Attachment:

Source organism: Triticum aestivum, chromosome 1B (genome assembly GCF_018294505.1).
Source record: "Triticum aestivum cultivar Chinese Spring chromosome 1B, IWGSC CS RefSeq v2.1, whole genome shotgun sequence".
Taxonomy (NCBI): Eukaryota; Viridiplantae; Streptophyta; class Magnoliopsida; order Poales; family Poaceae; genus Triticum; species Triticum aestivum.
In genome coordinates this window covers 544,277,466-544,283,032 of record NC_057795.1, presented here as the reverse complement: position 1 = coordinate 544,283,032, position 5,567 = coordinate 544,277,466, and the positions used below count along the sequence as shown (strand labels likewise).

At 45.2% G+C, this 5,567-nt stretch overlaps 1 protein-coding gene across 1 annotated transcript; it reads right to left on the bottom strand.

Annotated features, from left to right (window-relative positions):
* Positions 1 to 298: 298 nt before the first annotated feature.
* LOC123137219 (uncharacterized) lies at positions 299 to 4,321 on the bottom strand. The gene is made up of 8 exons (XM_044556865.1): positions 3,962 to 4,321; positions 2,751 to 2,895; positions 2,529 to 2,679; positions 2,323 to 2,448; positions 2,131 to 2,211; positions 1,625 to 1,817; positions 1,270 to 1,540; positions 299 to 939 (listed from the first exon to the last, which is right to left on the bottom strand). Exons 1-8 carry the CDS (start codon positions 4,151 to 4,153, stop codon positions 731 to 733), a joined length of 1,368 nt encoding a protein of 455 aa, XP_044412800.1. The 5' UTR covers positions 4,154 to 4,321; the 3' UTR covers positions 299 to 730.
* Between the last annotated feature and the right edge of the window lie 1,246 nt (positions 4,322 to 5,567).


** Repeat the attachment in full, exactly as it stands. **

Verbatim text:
Source organism: Triticum aestivum, chromosome 1B (genome assembly GCF_018294505.1).
Source record: "Triticum aestivum cultivar Chinese Spring chromosome 1B, IWGSC CS RefSeq v2.1, whole genome shotgun sequence".
Taxonomy (NCBI): Eukaryota; Viridiplantae; Streptophyta; class Magnoliopsida; order Poales; family Poaceae; genus Triticum; species Triticum aestivum.
In genome coordinates this window covers 544,277,466-544,283,032 of record NC_057795.1, presented here as the reverse complement: position 1 = coordinate 544,283,032, position 5,567 = coordinate 544,277,466, and the positions used below count along the sequence as shown (strand labels likewise).

At 45.2% G+C, this 5,567-nt stretch overlaps 1 protein-coding gene across 1 annotated transcript; it reads right to left on the bottom strand.

Annotated features, from left to right (window-relative positions):
* Positions 1 to 298: 298 nt before the first annotated feature.
* LOC123137219 (uncharacterized) lies at positions 299 to 4,321 on the bottom strand. The gene is made up of 8 exons (XM_044556865.1): positions 3,962 to 4,321; positions 2,751 to 2,895; positions 2,529 to 2,679; positions 2,323 to 2,448; positions 2,131 to 2,211; positions 1,625 to 1,817; positions 1,270 to 1,540; positions 299 to 939 (listed from the first exon to the last, which is right to left on the bottom strand). Exons 1-8 carry the CDS (start codon positions 4,151 to 4,153, stop codon positions 731 to 733), a joined length of 1,368 nt encoding a protein of 455 aa, XP_044412800.1. The 5' UTR covers positions 4,154 to 4,321; the 3' UTR covers positions 299 to 730.
* Between the last annotated feature and the right edge of the window lie 1,246 nt (positions 4,322 to 5,567).